One of the easier hikes in Garibaldi Provincial Park, Cheakamus Lake offers beautiful views of a turquoise lake surrounded by towering mountains and lush forests.
Nestled in Whistler’s interpretive forest, you will find the Cheakamus Lake trail. It’s a relatively easy hiking trail with tons of photo opportunities and a beautiful reward at the end.
The trail itself is well maintained and it promised to make you feel like you’re walking into the summer version of The Chronicles of Narnia.
Know before you go
It’s always good to be informed about the trail and its conditions before you head out on your adventure. The BC Parks website is always updated with the most recent trail conditions. Knowing how to prepare for your day hike is key to having a great adventure day.
The next best thing to do before you head out on any hike is to notify someone of your plan. Let someone know where you are going, when you are leaving and what time you are planning on coming back. Fill out a Trip Plan before you go!
And last but not least, know how to pack for a day hike with this hiking checklist.
Cheakamus Lake is located south of Whistler Village and it is only a short 15-minute drive before you get to the Cheakamus Lake Forest Service Road (FSR). Drive on the gravel road for a good 15 minutes and you will get to the parking lot at the end of the road. It is recommended to drive a high clearance vehicle to drive this road.
The Cheakamus Lake trail
From the parking lot, it is easy to find the trailhead. Have a look at the big sign at the entrance in case there is an important message. It’s also nice to know where you are going!
The complete Cheakamus Lake trail goes the whole length of the lake and totals 16km. It is an enjoyable hike with many different viewpoints and camping spots along the way. But if you just want to see the lake and enjoy a nice view, you can stop halfway and call it a day.
Right from the start of the trail, you will get immersed in the old-growth forest covered in moss. The deeper you get into this majestic forest, the more you will start hearing the Cheakamus River rushing below you. Although the trail elevation change is minimal, it is a nice walk downhill to the lake from here. This also means that you will be hiking uphill on the way back – fun!
There will be many picture opportunities amongst the tall trees, but watch where you walk, the forest grounds are always rejuvenating and the new growth can be damaged if you walk off-trail.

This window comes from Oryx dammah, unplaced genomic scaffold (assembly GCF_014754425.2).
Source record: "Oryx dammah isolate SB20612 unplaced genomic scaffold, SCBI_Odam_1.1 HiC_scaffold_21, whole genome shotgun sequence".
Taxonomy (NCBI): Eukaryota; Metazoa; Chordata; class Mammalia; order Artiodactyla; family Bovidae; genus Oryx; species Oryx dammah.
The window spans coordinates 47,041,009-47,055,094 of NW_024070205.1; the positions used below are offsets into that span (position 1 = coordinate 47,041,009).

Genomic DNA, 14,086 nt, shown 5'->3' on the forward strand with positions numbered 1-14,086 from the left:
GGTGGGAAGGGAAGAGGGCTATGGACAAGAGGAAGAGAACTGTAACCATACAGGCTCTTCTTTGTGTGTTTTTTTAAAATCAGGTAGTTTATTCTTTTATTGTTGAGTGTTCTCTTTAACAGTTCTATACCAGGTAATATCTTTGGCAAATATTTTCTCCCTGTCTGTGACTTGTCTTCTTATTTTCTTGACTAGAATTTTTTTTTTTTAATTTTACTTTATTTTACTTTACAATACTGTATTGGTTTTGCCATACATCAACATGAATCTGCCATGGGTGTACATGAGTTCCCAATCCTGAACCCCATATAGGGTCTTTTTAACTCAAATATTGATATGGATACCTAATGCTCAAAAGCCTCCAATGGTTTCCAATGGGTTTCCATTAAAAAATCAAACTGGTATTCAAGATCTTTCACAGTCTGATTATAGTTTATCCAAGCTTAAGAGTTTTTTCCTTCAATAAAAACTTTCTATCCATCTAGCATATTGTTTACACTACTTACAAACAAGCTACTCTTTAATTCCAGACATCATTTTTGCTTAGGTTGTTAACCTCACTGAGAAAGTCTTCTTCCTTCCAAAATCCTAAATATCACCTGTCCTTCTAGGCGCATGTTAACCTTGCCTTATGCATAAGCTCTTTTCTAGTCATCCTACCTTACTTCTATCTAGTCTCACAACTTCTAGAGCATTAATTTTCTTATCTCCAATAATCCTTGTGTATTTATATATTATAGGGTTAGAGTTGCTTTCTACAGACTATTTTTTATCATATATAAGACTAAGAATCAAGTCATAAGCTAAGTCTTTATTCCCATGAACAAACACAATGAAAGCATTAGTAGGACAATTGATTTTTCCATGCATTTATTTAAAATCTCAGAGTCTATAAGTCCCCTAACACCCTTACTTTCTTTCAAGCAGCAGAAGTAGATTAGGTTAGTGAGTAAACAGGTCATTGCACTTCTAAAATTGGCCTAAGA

The densely forested area is also a perfect climate for mushrooms to grow. Do you know the name of these mushrooms? I would love to know! Leave a comment below if you know how they are called.
After about 1.5 km into your hike, you will come across a sign that points the way to Helm Lake (right) or Cheakamus Lake (straight ahead). If you turn right, there is a suspension bridge about 5 minutes into the trail. If you have extra time, it offers nice views above the Cheakamus River.
The Cheakamus Lake trail can also be used by mountain bikers looking to escape the busy Whistler biking trails. Be careful during your hike, sometimes they show up out of nowhere!
After about 4km of walking through the luscious green forest, you will start seeing the entrance of Cheakamus Lake. The river is roaring beside you and you can’t help but wonder where all the water comes from.
The stunning turquoise colour of Cheakamus Lake can be attributed to the small rock sediments that slide down from the glacier during rainy days or snowmelt. Every time I go on this hike, the colour of the lake is always different. If you are lucky enough you might even see the Cheakamus Glacier at the far end of Cheakamus Lake.
The Cheakamus Lake hike in Whistler is considered a family-friendly hike with a moderately easy trail and a pleasantly rewarding view at the end. Although not very common, bears can sometimes be seen on this trail. Please be reminded that bears love food leftovers so make sure not to leave anything behind after you snack!
After enjoying a lunch break in these peaceful surroundings, follow your footsteps back along the trail where you came from but don’t forget to bring your rubbish with you!